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These Nameless Things de Smucker
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These Nameless Things (edição: 2020)

de Smucker (Autor)

MembrosResenhasPopularidadeAvaliação médiaMenções
5632374,805 (3.59)11
Membro:carliwi
Título:These Nameless Things
Autores:Smucker (Autor)
Informação:Revell (2020), Edition: 6/1, 336 pages
Coleções:Sua biblioteca
Avaliação:**
Etiquetas:Nenhum(a)

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These Nameless Things de Smucker

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Mostrando 1-5 de 33 (seguinte | mostrar todas)
Esta resenha foi escrita no âmbito dos Primeiros Resenhistas do LibraryThing.
I received this book from LibraryThing's Early Reviewer Program for free, in return for an honest review.

First, I want to say two things. The first is that I think this book does itself and readers a disservice by holding back the author's inspiration from the blurb. I think it would be more likely to attract interested readers, and also be more engaging from the beginning, if that literary point of inspiration/connection were advertised. As it was, the early chapters feel more vague than satisfying--enough so that I paged to the back in search of some sort of author's note. This isn't something I normally do, but it seemed so certain that I was missing something, I didn't see what choice I had. Sure enough, I found an 'Author Note' that referenced a particular piece of classic literature as a reference. I won't mention it here since the blurb holds it back, and so I suppose it would have to be considered a spoiler, but considering how directly the author works from that point of reference, and that he says he hopes this book will be 'a mirror' to that one... well, again, I think it's a disservice to readers, to pretend that that isn't a crucial piece of information. I've read other books that used the same reference point beautifully, and I would have read this one, too--with even more excitement--if it had been advertised in that fashion.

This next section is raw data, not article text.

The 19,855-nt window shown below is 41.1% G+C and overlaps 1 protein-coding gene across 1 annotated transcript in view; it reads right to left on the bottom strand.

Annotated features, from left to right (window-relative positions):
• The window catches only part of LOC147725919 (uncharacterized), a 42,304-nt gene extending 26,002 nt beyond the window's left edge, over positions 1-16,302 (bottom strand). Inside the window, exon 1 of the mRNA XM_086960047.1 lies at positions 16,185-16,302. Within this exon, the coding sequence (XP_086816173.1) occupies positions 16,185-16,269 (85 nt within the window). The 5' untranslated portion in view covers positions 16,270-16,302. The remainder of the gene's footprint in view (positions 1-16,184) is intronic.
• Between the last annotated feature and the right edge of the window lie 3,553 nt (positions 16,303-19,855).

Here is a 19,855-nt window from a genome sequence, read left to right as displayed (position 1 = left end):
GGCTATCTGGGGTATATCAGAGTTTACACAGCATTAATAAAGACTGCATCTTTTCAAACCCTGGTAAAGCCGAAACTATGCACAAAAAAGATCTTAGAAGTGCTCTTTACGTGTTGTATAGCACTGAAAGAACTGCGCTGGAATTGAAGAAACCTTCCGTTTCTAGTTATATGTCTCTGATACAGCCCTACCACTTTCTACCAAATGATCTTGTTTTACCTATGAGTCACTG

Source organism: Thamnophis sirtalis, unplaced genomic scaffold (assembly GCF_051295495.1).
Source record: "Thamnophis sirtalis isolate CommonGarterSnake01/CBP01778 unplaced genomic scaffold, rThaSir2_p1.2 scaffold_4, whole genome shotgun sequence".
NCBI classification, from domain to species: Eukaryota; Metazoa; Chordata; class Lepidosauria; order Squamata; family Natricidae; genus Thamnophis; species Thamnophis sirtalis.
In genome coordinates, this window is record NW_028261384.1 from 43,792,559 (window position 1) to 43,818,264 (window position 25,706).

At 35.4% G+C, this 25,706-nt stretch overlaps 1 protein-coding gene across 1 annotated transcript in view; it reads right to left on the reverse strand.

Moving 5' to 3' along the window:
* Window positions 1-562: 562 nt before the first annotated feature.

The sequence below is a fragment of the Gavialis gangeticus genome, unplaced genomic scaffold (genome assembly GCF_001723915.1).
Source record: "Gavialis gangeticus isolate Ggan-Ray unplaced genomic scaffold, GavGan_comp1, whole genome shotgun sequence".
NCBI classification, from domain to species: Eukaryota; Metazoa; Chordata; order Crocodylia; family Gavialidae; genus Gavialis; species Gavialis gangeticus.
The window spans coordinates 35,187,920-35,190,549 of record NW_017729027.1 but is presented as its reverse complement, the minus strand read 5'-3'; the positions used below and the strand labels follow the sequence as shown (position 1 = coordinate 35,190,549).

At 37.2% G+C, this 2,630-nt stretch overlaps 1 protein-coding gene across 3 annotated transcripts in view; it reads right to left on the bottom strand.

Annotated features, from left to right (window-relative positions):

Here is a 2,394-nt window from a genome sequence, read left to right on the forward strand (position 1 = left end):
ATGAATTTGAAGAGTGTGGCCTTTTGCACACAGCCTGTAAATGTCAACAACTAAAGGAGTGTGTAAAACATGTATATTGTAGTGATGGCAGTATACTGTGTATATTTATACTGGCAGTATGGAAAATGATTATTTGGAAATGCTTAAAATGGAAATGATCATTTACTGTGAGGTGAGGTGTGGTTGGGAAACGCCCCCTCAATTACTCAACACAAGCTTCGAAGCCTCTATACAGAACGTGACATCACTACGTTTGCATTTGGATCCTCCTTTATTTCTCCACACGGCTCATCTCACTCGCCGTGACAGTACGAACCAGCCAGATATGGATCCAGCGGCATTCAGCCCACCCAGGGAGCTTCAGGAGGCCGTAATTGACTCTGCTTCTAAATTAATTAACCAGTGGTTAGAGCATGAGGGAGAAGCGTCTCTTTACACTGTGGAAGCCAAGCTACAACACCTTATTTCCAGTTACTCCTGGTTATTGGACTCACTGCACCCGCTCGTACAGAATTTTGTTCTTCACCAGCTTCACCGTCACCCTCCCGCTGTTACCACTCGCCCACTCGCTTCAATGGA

The second thing I want to say is that, so far as I can tell, I'm the exact target audience for this book. I love mysterious, speculative works. I'm always glad to see literary allusions and reference points. And I love genre fiction as much as I love literary fiction.

So, on to the review. As you've probably guessed by now, just from that beginning, this book just didn't hit the right chord for me. There were some fantastic scenes where the writer's talent shown through, but so much of the first half (especially) was based more in atmosphere than story, it was incredibly hard to engage with the book. And I never got to a point where I felt any real momentum, or compulsion to keep reading. I think the central problem is that the author was working from such a direct reference point, but he was trying also to make this book its own book that could stand on its own. As a result, we ended up with a fairly drawn-out story that didn't have a particularly cohesive or clear plot--until you understood the reference, at least, and could get some better feel for what was happening. But, at that point, it just seemed belabored.